Idea: Alx Through The Labyrinth will launch an oral history archive of COVID-19 intergenerational stories.
Primary artistic medium: media arts
Kristal Sotomayor (they/she) is a bilingual Latinx documentary filmmaker, festival programmer, awards manager, and journalist based in Philadelphia. Drawing inspiration from their Peruvian heritage, Kristal’s community-based work practice focuses on Latinidad, immigration, and belonging. They practice transformative filmmaking that humanizes and validates the lived experiences of underrepresented communities.
Currently, Kristal is in production on EXPANDING SANCTUARY, an independent short documentary about the historic end to police surveillance organized by nonprofit Juntos and the Latinx immigrant community in South Philadelphia. The documentary began through the Film Scholars Fellowship with Scribe Video Center, co-sponsored by the Academy of Motion Pictures Arts & Sciences. They are also in development on an animated short docu-fiction film called ALX THROUGH THE LABYRINTH that take a dive into the nonbinary Latinx Alice In Wonderland-like reality of contracting COVID-19; from the symptoms of vertigo to sensory loss and the labyrinth of seeking treatment. Kristal’s work has been supported by the If/Then North Shorts Residency, MDOCS Storytellers’ Institute Visiting Fellowship, DCTV Docu Work-In-Progress Lab, Justice For My Sister Sci-Fi TV Screenwriting Lab, BAVC Serial Storytellers Lab, Good Pitch Local: Philadelphia Lab, and NeXtDoc Fellowship. They are an organizer for The Video Consortium: Philadelphia and a member of the filmmaking collectives SIFT Media 215 and Brown Girls Doc Mafia.
They serve as the Programming Director of the Philadelphia Latino Film Festival (PHLAFF) and the Awards Competition Manager for the IDA Documentary Awards, the world’s most prestigious event dedicated to the documentary genre. Kristal is also a Seasonal Programmer for San Francisco International Film Festival (SFFILM) and was a Curator/Juror for the 2021 Tri-Co Film Festival. Formerly, they were the Communications and Outreach Coordinator at Scribe Video Center. In the past, they have assisted with curation for the “Spotlight on Documentaries” at IFP Week, Camden International Film Festival, Philadelphia Film Festival and the award-winning PBS documentary series POV | American Documentary. They have received leadership training from the Film Festival Alliance & Full Spectrum Features Film Festival Leadership Lab Fellowship, National Association of Latino Arts and Cultures (NALAC) Advocacy Leadership Institute and the Arts + Business Council [Virtual] Creative Exchange Program.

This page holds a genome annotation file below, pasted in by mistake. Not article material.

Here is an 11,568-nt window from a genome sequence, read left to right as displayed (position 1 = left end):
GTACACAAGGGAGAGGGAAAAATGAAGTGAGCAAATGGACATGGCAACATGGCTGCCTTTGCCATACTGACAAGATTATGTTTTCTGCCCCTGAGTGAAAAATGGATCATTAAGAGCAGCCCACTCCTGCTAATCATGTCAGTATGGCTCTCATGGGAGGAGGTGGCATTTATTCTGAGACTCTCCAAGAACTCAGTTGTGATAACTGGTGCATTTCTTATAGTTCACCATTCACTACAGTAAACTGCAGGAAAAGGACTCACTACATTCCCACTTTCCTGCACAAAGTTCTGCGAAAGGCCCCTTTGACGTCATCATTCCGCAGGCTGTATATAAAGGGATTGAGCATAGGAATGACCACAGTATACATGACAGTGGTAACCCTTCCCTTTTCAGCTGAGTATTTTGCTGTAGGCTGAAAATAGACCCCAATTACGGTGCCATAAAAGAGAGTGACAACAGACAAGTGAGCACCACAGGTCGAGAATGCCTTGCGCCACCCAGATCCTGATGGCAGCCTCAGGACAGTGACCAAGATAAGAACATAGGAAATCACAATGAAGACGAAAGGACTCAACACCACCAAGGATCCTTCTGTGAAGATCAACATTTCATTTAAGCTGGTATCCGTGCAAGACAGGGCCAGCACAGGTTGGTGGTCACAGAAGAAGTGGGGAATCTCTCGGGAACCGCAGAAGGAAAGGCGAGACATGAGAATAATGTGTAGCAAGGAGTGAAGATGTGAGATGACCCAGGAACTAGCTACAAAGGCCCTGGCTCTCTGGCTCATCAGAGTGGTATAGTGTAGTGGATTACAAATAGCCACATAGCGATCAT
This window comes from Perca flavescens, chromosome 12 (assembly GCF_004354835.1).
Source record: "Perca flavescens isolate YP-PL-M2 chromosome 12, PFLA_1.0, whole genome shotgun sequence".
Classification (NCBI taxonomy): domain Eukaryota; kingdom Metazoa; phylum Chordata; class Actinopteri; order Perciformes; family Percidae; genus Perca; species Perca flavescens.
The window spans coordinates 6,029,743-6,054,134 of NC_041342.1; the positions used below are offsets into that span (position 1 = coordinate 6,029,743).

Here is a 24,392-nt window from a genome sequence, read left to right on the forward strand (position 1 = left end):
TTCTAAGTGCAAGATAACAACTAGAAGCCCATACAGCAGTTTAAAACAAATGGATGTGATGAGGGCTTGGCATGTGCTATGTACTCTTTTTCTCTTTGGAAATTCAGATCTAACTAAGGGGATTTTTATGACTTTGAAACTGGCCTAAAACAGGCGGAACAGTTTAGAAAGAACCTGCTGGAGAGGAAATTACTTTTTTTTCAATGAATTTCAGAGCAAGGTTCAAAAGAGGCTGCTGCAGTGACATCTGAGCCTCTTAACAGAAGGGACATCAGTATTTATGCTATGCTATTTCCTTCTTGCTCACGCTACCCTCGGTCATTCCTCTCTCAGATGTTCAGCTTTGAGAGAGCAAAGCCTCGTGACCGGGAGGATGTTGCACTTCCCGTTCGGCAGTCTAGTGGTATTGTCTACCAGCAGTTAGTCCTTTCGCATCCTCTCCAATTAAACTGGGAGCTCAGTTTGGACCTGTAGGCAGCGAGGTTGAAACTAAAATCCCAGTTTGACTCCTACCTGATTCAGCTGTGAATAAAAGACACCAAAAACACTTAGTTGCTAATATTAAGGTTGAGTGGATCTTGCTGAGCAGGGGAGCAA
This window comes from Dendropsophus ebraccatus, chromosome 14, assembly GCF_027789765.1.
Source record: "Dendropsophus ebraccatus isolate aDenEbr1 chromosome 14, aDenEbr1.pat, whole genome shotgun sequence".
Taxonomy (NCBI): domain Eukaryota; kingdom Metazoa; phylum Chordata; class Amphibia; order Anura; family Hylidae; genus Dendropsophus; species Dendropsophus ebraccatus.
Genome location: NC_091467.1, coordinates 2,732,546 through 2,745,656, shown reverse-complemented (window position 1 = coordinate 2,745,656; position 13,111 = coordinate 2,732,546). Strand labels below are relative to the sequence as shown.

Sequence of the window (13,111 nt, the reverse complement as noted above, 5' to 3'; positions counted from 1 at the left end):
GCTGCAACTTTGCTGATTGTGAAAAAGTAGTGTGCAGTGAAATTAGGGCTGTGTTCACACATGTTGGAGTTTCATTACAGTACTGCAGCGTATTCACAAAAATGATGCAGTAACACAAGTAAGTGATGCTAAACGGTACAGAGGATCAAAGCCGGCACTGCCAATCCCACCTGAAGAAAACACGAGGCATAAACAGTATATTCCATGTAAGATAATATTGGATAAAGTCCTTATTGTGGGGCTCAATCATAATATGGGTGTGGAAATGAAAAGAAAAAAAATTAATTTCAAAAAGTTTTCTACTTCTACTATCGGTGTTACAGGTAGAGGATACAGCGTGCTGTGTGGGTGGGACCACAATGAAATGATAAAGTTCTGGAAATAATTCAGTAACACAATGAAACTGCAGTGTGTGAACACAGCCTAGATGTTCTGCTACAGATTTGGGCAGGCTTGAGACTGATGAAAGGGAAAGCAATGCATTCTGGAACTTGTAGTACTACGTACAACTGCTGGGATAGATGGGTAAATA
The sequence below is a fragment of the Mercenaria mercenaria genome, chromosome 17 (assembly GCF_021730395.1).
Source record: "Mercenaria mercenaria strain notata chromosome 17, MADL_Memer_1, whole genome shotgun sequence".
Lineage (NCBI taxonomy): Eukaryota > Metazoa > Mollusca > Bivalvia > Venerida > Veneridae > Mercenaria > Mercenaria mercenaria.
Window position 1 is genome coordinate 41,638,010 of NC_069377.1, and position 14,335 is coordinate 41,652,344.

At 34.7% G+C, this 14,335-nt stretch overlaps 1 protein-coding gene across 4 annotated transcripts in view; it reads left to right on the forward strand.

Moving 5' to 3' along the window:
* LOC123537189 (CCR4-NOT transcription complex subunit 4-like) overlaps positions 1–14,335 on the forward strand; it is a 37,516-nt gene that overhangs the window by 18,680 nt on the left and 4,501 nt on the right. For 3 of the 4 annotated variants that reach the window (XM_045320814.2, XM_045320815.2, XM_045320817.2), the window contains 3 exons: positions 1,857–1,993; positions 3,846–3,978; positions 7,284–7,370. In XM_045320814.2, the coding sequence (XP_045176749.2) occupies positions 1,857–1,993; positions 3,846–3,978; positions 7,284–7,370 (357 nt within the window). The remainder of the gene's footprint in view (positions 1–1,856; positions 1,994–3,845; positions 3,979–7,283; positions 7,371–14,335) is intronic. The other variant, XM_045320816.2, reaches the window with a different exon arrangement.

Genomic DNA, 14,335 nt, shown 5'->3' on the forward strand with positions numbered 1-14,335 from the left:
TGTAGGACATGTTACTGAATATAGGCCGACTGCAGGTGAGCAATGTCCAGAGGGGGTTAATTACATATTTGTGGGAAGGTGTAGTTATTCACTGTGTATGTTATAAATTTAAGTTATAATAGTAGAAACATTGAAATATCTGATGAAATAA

Kristal’s journalistic background includes having written for ITVS, AL DÍA, WHYY, Autostraddle, Modern Brown Girl and Documentary Magazine. They write the Latinx cinema column “Cine alzando voz” and serve on the Editorial Collective for the film journal cinéSPEAK. They are also a Co-Founder/Journalist of ¡Presente! Media, a collective led by Latinx filmmakers that produce bilingual content focused on social justice. Kristal’s writing has been supported by the Sundance Institute Press Inclusion Initiative, TIFF Media Inclusion Initiative, IDA Magazine Editorial Fellowship, NBC University Visual Storytelling During Breaking News Program, and Lenfest Constellation News Leadership Initiative. Kristal is a member of the National Association of Hispanic Journalists (NAHJ), NLGJA: The Association of LGBTQ Journalists, GALECA: The Society of LGBTQ Entertainment Critics, CherryPicks Approved Critic, and the TIME’S UP Critical Database.